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Transfigured? Great!

By Fred Kirshnit

‘The Vienna Philharmonic is committed to the best possible sound, has held its prominent position for well over a century and a half and is, in fact, exactly the same age as the New York Philharmonic. Since the end of World War II, the orchestra has had different conductors on an ad hoc basis, chosen exclusively by the orchestra members. Their sound is further nurtured and husbanded by having male relatives of current players training for and then assuming regular positions as their family members retire. In furtherance of this unique, hot-housed sound, many instrumentalists are cautioned to always play older (or older styled) instruments, particularly in the brass section where only particular manufacturers are sanctioned. This attention to detail is very much appreciated by audiences, even if many of them have no idea how this unique sonority is fashioned.’

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Vienna Philharmonic Orchestra/Franz Welser-Möst at Carnegie Hall – Verklärte Nacht & Schubert’s Great C-major Symphony

By Susan Stempleski

‘The program began with a moving and memorable account of Arnold Schoenberg’s ultra-romantic Verklärte Nacht (Transfigured Night). Franz Welser-Möst led the VPO’s strings in an incandescent and widely-expressive performance. Responding to Welser-Möst’s exquisitely refined and subtle gestures, the stellar ensemble gave its all without sacrificing any of the chamber-like qualities of the work (the original was for string sextet). Throughout this ravishing reading the musicians played this poetic piece (based on Richard Dehmel’s prose) with easy virtuosity and opulence of tone.’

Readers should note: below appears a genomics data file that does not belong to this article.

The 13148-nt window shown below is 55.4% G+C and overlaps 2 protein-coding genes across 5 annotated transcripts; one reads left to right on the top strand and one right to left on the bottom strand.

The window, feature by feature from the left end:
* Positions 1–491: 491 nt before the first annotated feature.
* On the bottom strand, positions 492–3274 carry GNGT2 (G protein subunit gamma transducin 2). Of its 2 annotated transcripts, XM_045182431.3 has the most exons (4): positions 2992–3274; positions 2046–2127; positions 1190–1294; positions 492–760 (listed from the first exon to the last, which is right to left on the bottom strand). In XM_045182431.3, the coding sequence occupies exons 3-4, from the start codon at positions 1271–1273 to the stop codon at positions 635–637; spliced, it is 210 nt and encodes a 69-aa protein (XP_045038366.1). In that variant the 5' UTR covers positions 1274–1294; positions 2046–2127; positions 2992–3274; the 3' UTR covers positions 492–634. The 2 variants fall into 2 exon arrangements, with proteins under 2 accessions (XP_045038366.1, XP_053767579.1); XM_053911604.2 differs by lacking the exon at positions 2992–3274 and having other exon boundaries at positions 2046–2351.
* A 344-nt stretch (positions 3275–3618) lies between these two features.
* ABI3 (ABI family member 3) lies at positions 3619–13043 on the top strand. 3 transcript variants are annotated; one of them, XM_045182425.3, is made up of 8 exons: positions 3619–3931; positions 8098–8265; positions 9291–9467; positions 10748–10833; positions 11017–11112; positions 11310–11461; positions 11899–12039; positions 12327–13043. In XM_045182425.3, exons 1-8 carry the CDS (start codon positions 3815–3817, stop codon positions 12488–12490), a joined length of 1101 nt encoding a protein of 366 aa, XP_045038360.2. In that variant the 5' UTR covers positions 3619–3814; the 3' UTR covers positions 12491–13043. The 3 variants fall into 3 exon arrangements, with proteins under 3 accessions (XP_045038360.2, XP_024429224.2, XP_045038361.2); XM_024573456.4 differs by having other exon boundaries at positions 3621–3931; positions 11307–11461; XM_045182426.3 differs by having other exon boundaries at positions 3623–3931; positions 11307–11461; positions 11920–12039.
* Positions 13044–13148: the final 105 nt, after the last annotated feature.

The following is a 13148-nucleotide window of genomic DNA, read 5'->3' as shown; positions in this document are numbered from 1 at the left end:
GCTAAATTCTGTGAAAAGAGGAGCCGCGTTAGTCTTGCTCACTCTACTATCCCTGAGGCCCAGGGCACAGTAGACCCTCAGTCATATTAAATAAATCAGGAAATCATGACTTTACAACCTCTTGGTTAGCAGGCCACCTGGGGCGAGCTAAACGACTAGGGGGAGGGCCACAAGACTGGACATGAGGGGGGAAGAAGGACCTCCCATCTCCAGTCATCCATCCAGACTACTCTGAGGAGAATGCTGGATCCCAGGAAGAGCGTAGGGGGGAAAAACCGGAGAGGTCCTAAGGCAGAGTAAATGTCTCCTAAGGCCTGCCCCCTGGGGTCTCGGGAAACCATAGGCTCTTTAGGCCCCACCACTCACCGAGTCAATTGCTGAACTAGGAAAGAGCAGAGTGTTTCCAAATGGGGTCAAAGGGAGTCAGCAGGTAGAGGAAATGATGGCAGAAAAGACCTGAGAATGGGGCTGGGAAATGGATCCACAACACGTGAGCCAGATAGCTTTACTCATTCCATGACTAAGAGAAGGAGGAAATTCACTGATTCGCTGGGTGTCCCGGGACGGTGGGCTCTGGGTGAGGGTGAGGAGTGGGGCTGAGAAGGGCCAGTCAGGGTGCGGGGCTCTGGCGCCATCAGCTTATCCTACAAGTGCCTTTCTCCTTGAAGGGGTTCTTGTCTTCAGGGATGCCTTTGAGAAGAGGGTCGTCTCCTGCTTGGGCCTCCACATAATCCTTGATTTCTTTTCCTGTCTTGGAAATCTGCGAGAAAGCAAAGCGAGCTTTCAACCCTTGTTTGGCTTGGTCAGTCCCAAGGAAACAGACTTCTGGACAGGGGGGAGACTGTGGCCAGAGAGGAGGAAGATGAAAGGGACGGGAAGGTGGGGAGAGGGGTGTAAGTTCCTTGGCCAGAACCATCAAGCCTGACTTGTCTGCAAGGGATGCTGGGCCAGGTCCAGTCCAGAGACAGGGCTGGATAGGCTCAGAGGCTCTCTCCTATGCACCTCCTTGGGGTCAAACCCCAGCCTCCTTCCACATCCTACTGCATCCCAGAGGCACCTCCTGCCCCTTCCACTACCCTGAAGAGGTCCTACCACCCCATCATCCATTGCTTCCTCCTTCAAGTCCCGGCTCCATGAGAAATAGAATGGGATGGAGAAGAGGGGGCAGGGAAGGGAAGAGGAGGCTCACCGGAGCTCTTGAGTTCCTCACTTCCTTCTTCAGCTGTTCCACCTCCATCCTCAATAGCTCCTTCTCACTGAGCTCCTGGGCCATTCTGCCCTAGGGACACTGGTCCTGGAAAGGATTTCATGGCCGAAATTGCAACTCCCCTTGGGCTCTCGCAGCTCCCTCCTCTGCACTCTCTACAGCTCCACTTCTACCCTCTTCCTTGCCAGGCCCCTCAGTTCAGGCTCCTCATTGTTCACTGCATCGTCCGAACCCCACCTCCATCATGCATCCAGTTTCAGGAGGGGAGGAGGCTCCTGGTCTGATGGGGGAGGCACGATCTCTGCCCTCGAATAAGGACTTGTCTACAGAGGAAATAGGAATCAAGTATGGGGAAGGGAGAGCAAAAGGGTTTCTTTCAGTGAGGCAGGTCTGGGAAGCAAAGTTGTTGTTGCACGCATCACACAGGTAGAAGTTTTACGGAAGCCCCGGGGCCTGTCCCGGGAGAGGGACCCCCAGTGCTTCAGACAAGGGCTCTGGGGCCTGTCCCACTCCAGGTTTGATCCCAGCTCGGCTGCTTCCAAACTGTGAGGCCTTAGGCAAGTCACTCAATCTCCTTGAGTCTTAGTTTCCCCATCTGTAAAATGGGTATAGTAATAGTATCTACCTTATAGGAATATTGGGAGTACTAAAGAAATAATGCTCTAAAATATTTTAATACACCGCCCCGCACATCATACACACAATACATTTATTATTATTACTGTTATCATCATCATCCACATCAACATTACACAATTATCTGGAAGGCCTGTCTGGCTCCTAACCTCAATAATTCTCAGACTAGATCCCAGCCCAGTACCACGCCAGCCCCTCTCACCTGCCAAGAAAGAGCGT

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Schubert + Staar + (Strauss x 2) = Vienna Philharmonic and Franz Welser-Möst at Carnegie Hall

By Jacob Slattery

‘Quickly approaching its 175th anniversary, the Vienna Philharmonic Orchestra has built one of the most enviable reputations of any performing arts group in the world. The orchestra spent much of the 19th and early 20th centuries premiering works by composers that are often thought of now as repertory – Tchaikovsky’s Violin Concerto, two Brahms Symphonies, a bunch of Strauss II’s walzer – but the orchestra currently spends most of its time perfecting works by old masters. So it was all the more intriguing to hear the VPO performing new(ish) music straight from its own bloodline (René Staar) under the direction of Maestro Franz Welser-Möst alongside works by Schubert, Richard Strauss and, inevitably, Strauss II in their first concert of 2017 at Carnegie Hall.’

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Review: Vienna Philharmonic Brings World-Class Music-Making to New York

By Jose Andrade

‘One of the great orchestras in classical music today, the Vienna Philharmonic, is on a brief tour of the United States this winter, and thankfully, New York is their first stop where they presented a series of three concerts at Carnegie Hall. Headed by Franz Welser-Möst, their first performance on February 24 brought us two familiar pieces by Franz Schubert and Richard Strauss, as well as the U.S. premiere of René Staar’s Time Recycling.’